The panel should also identify how the decision of the board will impact other stakeholders. One of the impacts of the decisions made is that the family of Floyd will now move on knowing that they got justice. People will regain faith in the police and drop their quest to disband the police. In this step, the board should think of how they will publicize their decisions to the stakeholders to seek their opinion.

The last step is planning the course of action. As said in the steps above, the first action is arresting the four police officers and charging them in court. The four need to answer for their crimes. After punishing the four officers, the rest of the department should undergo education and training about police ethics and how they can apply them. Training and education will improve the police’s knowledge about ethics and their responsibility to uphold the constitution.

Hoel (2021) notes that training employees in critical ethical standards can help improve their reasoning abilities and analytical skills required to understand both theoretical and practical aspects of the global criminal justice system and code of police officers’ code of conduct. Training and education will also help them know that they are accountable for their actions. Education will help in impacting the police with knowledge about the constitution and other state laws. Education will be a theoretical part of solving the problem (Honess, 2020).

Training will be practical in that the police will be trained on how to tackle different situations in an ethical way (Hoel, 2021). Both theoretical and practical knowledge about policing ethics can reduce police brutality and use of force wrongfully because they will have the skill and knowledge to handle various situations.

In this Implementation paper, you are to describe a plan, and the components thereof, to address an "ethical lapse" within a public safety organization

Implementation Plan

First, the responsible board will develop a proposal to showing the need for action and proposed intervention and present it to the leadership for assessment and approval. The police of the police department a public and due to checks and balances, proper approval should be sought before the project is implemented. The second step acquiring funds and allocating resources to aid with the implementation. Funds are important because they will be used to buy the necessary equipment to be used during education and training and employ experts in police ethics. The third step is implementing the intervention.

Police officers are very busy professionals. They are also scarce. Therefore, it is hard for them to find the time and attend education and training sessions. However, the training sessions will be scheduled to avoid disrupting the officers’ day-to-day operations. Police officers who are off duty will be required to attend two-hour education and training sessions. The ones who are on duty will do for their sessions when they are on leave. The board will monitor their progress often to ensure that they are taught things that align with the department’s standards of practice and principles. Lastly, the police will be evaluated.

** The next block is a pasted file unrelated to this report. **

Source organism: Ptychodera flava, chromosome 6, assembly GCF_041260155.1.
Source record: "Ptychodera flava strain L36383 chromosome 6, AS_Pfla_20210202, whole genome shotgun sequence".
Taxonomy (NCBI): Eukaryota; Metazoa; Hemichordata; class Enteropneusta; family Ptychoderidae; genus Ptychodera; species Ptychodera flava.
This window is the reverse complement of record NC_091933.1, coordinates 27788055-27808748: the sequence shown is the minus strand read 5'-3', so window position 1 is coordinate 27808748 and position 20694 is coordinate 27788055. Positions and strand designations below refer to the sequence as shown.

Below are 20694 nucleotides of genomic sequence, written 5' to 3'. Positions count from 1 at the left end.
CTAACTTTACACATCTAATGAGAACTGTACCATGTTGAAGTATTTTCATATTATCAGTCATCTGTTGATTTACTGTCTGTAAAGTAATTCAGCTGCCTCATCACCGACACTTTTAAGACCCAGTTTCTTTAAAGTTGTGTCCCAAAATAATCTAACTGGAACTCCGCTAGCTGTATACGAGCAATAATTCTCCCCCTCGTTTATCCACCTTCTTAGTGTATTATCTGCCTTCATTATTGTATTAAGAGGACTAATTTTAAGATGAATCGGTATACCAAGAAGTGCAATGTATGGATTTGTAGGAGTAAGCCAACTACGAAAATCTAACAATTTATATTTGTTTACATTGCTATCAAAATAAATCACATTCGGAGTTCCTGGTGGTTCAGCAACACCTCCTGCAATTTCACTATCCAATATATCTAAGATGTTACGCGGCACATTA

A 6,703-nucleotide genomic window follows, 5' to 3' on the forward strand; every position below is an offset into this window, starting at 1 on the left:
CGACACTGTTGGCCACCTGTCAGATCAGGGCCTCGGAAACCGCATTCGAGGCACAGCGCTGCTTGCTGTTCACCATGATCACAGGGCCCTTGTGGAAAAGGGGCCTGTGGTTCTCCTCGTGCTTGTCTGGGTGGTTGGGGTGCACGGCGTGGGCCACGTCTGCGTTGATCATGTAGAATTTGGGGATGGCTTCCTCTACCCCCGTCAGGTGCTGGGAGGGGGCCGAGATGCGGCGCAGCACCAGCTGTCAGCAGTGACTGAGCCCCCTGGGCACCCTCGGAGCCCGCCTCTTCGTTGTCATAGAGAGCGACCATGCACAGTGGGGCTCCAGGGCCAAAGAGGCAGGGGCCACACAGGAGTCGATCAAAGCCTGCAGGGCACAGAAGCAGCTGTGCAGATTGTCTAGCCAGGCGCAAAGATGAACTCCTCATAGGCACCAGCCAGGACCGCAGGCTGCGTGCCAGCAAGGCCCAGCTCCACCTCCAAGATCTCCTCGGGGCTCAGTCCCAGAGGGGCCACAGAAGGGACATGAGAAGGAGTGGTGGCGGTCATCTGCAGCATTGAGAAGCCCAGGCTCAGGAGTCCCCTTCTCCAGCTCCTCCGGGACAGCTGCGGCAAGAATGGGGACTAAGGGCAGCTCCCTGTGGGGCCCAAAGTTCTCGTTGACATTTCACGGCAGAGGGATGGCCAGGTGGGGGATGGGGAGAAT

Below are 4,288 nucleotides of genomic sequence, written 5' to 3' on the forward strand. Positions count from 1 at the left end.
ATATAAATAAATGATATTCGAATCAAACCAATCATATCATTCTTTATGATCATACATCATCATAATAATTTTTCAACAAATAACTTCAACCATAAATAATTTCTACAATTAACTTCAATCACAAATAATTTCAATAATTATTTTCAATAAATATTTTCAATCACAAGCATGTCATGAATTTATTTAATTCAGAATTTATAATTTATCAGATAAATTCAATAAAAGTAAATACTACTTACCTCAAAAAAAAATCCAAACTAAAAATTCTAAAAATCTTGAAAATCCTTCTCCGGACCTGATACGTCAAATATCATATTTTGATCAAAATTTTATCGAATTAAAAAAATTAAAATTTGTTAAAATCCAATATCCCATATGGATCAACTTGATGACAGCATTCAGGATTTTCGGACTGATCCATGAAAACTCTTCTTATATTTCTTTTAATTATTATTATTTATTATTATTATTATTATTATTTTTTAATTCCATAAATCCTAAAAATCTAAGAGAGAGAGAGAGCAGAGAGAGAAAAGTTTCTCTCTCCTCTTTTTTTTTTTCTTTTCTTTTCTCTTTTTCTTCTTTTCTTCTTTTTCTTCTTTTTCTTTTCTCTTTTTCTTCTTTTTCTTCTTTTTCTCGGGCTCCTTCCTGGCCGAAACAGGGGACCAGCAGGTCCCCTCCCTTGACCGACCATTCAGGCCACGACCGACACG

The first evaluation is that they will be given a test about what they have been taught and graded based on their test scores. Second, cases of police officers’ unethical behaviors will be analyzed and compared to ones before the intervention was implemented. The table below is a strategic plan for implementing ethical education and training intervention.


Activity Timeline
A plan will be drawn and forwarded to the Police Department for assessment and approval. A week
Resource allocation and acquisition of funds to aid the implementation. A week
Implementation of the intervention Two weeks
Monitoring Continuous
Evaluation A six months after implementation


Various stakeholders should be considered for this plan to succeed. The first stakeholder is the city mayor. The city leadership is critical to this plan because he is one of the people who often debate and budget for the city police department. Therefore, he can lobby the city council to allocate funds for the implementation of the plan. The second stakeholder is the City Council.

The City Council is the legislative branch of the city. They are key because their role is to oversee all city agencies including the police department. If they do not approve the plan, it will not be implemented. Police officers are the last stakeholders in this plan because they are the target population. They are required to adhere to training schedules so that they can improve their ethical knowledge and skills in policing.


Police are a vital part of society, and hence they need to maintain a high level of professionalism and work with integrity. The case of George Floyd showed how some of the police officers across the globe are not professional and unethical. The killing of Floyd showed that there is a need to improve the police force and make them more accountable. This plan aims to improve the police departments by educating and training police officers about policing ethics and how to apply the knowledge and skill in the field while discharging their duties. The Principle-Based Ethical Decision-Making model has helped in identifying the ethical issues involved and hence made it easy to propose an intervention to solve the lapse.